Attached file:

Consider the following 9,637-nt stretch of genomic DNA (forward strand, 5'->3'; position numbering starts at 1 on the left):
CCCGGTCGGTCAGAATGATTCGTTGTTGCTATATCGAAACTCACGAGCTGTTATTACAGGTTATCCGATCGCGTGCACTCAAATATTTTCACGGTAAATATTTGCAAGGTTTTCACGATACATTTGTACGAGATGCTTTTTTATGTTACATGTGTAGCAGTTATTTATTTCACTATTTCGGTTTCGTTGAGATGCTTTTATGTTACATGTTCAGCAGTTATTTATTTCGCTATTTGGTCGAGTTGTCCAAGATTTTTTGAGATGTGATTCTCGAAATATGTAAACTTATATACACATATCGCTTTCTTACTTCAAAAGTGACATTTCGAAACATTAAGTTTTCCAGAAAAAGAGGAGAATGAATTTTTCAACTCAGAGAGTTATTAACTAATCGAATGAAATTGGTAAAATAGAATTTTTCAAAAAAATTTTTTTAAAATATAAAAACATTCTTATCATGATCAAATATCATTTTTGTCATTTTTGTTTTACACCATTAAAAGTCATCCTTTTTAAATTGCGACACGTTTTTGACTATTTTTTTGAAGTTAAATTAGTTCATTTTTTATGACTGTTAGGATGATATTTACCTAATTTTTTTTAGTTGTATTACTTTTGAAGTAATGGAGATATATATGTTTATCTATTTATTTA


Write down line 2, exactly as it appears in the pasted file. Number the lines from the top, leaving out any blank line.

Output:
CCCGGTCGGTCAGAATGATTCGTTGTTGCTATATCGAAACTCACGAGCTGTTATTACAGGTTATCCGATCGCGTGCACTCAAATATTTTCACGGTAAATATTTGCAAGGTTTTCACGATACATTTGTACGAGATGCTTTTTTATGTTACATGTGTAGCAGTTATTTATTTCACTATTTCGGTTTCGTTGAGATGCTTTTATGTTACATGTTCAGCAGTTATTTATTTCGCTATTTGGTCGAGTTGTCCAAGATTTTTTGAGATGTGATTCTCGAAATATGTAAACTTATATACACATATCGCTTTCTTACTTCAAAAGTGACATTTCGAAACATTAAGTTTTCCAGAAAAAGAGGAGAATGAATTTTTCAACTCAGAGAGTTATTAACTAATCGAATGAAATTGGTAAAATAGAATTTTTCAAAAAAATTTTTTTAAAATATAAAAACATTCTTATCATGATCAAATATCATTTTTGTCATTTTTGTTTTACACCATTAAAAGTCATCCTTTTTAAATTGCGACACGTTTTTGACTATTTTTTTGAAGTTAAATTAGTTCATTTTTTATGACTGTTAGGATGATATTTACCTAATTTTTTTTAGTTGTATTACTTTTGAAGTAATGGAGATATATATGTTTATCTATTTATTTA